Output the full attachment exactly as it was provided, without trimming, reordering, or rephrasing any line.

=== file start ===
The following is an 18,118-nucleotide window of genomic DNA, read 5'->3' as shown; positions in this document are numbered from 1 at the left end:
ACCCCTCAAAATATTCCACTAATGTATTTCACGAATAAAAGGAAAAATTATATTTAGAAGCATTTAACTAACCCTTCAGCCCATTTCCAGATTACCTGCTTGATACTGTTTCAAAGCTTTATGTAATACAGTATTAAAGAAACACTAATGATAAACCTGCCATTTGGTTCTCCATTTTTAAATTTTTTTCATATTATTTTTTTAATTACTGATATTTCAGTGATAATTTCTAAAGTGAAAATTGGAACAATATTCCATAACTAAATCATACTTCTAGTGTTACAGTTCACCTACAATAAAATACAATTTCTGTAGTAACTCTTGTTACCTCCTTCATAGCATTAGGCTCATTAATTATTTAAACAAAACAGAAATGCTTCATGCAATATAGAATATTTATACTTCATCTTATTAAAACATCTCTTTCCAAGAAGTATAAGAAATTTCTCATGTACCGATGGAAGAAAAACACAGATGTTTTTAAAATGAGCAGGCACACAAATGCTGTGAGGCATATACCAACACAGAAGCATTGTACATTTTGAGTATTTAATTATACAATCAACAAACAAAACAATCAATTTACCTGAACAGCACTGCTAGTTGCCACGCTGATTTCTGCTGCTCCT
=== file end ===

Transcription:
The following is an 18,118-nucleotide window of genomic DNA, read 5'->3' as shown; positions in this document are numbered from 1 at the left end:
ACCCCTCAAAATATTCCACTAATGTATTTCACGAATAAAAGGAAAAATTATATTTAGAAGCATTTAACTAACCCTTCAGCCCATTTCCAGATTACCTGCTTGATACTGTTTCAAAGCTTTATGTAATACAGTATTAAAGAAACACTAATGATAAACCTGCCATTTGGTTCTCCATTTTTAAATTTTTTTCATATTATTTTTTTAATTACTGATATTTCAGTGATAATTTCTAAAGTGAAAATTGGAACAATATTCCATAACTAAATCATACTTCTAGTGTTACAGTTCACCTACAATAAAATACAATTTCTGTAGTAACTCTTGTTACCTCCTTCATAGCATTAGGCTCATTAATTATTTAAACAAAACAGAAATGCTTCATGCAATATAGAATATTTATACTTCATCTTATTAAAACATCTCTTTCCAAGAAGTATAAGAAATTTCTCATGTACCGATGGAAGAAAAACACAGATGTTTTTAAAATGAGCAGGCACACAAATGCTGTGAGGCATATACCAACACAGAAGCATTGTACATTTTGAGTATTTAATTATACAATCAACAAACAAAACAATCAATTTACCTGAACAGCACTGCTAGTTGCCACGCTGATTTCTGCTGCTCCT